Made in Code: Reimagining the Experience of Fashion
The University of the Arts London (UAL), Business of Fashion, Textiles and Technology (BFTT), Creative Research & Development Partnership recently launched a prototype installation at the V&A to showcase the significant potential of digital fashion experiences across performance, film, games, archives, and other wide ranging cultural contexts.
Made in Code: Reimagining the Experience of Fashion combined state of the art (SOA) motion capture, garment simulation and cloth rendering, and display technology to create a unique and individual experience for users. Visitors were invited to have their body motion captured using marker-less motion-capture capability provided by MovieAI. Each individual’s movement data was then translated into a costume-based avatar, dressed in fluid digital representations of garments by British fashion designer Maria Grachvogel. Production company Happy Finish brought all the technical elements of the working experience together to provide the overall user experience, and Holition created the interface that facilitated audience engagement.
On the opening night, over 50 VIP guests from across the industry were invited to learn more about the highly collaborative research and development work first-hand. Glenn Graham, Choreographer and Principal Dancer from the Matthew Bourne dance company, was invited to fully put the novel experience to the test, choreographing his own movement according to the design of each garment. Initially selecting a floor length gown to bring to life, Glenn focused on developing movement through his arms and upper body, where the fabric was looser and more sculptural. Envisioning wearing looser shirt and trousers, Glenn created movement that was more expressive and unpredictable, really pushing the digital fabrication process to the limit, illustrating how technically robust the state-of-the-art fabric simulation proved to be.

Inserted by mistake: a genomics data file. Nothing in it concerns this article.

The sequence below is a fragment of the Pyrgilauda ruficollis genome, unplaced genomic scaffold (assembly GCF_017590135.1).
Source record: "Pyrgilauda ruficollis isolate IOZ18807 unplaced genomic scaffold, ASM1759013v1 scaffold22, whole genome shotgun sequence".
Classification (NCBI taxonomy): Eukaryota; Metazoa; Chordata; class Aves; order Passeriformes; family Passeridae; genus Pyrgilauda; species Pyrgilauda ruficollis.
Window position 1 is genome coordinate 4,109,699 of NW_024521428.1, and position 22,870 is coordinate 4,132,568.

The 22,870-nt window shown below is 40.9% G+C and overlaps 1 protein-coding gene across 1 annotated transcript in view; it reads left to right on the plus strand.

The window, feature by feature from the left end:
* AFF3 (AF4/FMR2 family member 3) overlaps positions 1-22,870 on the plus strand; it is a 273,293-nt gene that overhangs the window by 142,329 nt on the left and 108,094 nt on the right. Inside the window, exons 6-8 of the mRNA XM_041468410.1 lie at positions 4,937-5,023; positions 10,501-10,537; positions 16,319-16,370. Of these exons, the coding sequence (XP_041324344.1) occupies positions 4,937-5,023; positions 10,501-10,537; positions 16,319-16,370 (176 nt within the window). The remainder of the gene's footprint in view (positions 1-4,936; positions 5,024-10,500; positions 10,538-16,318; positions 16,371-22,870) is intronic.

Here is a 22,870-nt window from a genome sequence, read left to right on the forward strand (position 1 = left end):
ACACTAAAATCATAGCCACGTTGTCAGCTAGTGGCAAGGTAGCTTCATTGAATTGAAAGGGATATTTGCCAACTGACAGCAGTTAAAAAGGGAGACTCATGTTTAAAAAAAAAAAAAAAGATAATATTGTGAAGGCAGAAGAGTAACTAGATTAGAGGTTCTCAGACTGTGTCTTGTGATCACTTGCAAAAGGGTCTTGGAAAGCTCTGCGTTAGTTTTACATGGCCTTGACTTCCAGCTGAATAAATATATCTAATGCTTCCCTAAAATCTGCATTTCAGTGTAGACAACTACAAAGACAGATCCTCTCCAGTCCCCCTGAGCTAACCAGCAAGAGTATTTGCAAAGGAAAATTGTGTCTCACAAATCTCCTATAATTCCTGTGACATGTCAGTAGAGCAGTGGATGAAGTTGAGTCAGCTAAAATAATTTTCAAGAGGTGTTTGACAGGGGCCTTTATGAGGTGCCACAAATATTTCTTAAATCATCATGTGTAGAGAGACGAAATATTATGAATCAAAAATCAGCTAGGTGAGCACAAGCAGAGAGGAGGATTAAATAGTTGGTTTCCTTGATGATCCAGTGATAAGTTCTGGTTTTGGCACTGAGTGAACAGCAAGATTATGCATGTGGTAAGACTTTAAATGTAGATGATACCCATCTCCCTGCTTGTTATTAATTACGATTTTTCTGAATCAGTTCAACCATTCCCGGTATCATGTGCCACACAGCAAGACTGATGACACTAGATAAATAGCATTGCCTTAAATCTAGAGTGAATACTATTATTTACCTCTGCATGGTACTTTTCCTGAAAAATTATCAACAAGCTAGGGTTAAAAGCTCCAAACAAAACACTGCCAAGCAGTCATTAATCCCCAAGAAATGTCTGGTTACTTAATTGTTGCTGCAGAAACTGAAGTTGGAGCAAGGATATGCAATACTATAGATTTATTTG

Developed by software physics specialists Numerion, digital cloth simulation is notoriously complex, the realisation of which in close to real-time was core to the R&D scope of the project. Numerion provided a unified physics framework supporting the simulation of soft and rigid bodies with collision detection and motion constraints in a single pass, allowing full action, and reaction between all digitally modelled components.